Hunter Street Partners sold off a large portfolio of properties that cater to people with intellectual and developmental disabilities (I/DD) to an unnamed buyer.
The Minneapolis-based alternative investment management firm announced the sale of the 51-property portfolio on Tuesday to “a private real estate investment company that targets income-producing housing in the sector.” The terms of the deal were also not disclosed in a news release.
“We are excited to have found a perfect acquirer that specializes in real estate for the behavioral needs space and will continue to serve existing residents,” Neal Johnson, CEO and chief investment officer of Hunter Street Partners, said in the release.
Hunter Street Partners originally acquired 22 properties from Bridges MN, a St. Paul, Minneapolis-based I/DD services and housing provider, in 2019. This deal was Hunter Street’s first investment in the behavioral health space. At the time, the company called the investment an effort “to continue down the path of social enterprise within the disability industry”. The portfolio more than doubled its offerings of single-family, duplex, multi-family and acute care group homes since then.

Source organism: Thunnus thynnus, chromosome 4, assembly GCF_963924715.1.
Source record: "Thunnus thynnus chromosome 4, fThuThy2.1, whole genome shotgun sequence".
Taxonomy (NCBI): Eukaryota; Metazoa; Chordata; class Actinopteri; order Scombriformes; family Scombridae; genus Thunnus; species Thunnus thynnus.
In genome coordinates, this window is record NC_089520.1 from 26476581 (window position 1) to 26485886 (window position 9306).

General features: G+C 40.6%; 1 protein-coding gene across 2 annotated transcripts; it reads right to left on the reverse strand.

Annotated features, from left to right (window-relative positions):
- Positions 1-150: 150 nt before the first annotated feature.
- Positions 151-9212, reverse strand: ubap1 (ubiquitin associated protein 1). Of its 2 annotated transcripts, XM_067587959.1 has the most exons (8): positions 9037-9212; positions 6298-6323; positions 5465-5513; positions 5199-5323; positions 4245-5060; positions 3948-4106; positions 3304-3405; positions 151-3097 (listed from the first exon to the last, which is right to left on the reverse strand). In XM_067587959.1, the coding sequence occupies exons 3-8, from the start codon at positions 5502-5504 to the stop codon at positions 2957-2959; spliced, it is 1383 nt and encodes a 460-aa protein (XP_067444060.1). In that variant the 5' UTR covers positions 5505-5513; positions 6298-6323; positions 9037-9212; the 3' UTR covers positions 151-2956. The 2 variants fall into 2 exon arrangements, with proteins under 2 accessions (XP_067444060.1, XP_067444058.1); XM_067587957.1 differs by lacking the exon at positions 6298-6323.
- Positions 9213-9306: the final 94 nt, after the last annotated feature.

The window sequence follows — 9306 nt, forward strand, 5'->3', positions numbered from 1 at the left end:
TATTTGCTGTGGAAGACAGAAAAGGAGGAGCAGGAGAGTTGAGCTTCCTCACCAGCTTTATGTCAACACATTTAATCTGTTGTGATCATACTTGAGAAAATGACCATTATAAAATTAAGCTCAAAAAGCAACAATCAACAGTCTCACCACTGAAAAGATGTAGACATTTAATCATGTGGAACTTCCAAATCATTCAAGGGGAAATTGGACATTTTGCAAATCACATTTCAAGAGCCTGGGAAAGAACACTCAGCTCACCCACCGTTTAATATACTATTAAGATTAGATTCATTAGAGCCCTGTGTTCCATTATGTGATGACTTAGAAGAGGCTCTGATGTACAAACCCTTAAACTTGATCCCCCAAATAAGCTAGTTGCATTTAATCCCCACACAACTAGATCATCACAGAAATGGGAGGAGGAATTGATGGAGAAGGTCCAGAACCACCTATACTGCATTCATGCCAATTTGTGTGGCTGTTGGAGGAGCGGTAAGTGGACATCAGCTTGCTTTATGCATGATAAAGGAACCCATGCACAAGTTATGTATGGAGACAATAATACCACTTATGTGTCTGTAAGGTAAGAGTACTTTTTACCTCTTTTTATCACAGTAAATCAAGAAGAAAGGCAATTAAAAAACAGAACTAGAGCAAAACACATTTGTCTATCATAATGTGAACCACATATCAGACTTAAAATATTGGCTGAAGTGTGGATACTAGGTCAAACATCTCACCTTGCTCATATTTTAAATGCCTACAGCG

Founded in 2018, Hunter Street Partners provides capital solutions to operating partner teams and lower middle market companies across corporate finance, real estate, and specialty finance, according to a news release.
“We’re proud of the solution we created with the local I/DD community and the growth of the portfolio, which provides housing and expanded service offerings for individuals with a wide range of needs while meeting the objectives of our investors,” Andrew Platt, partner at Hunter Street, said in the release.
Hunter Street Partners announced a second venture in the behavioral health space last year. In July 2020, the company announced that it joined with Minneapolis-based PE firm Healy Capital Partners to make an investment in Quincy, Massachusetts-based Ark Behavioral Health, a substance use disorder treatment provider that launched a month later. Ark Behavioral Health now operates five locations, according to its website.
Of late, the I/DD space has seen a fair share of transactions apparently accelerated by the interest pumped into behavioral health generally by the pandemic.
Earlier in the month, BHB reported that Fort Worth, Texas-based I/DD operator Caregiver Inc. made deals that expanded its footprint into the Midwest and that the nonprofit managed care organization Caresource acquired a Pennsylvania-based I/DD provider.
Hunter Street Partners has not yet returned a request for comment. This story may be updated.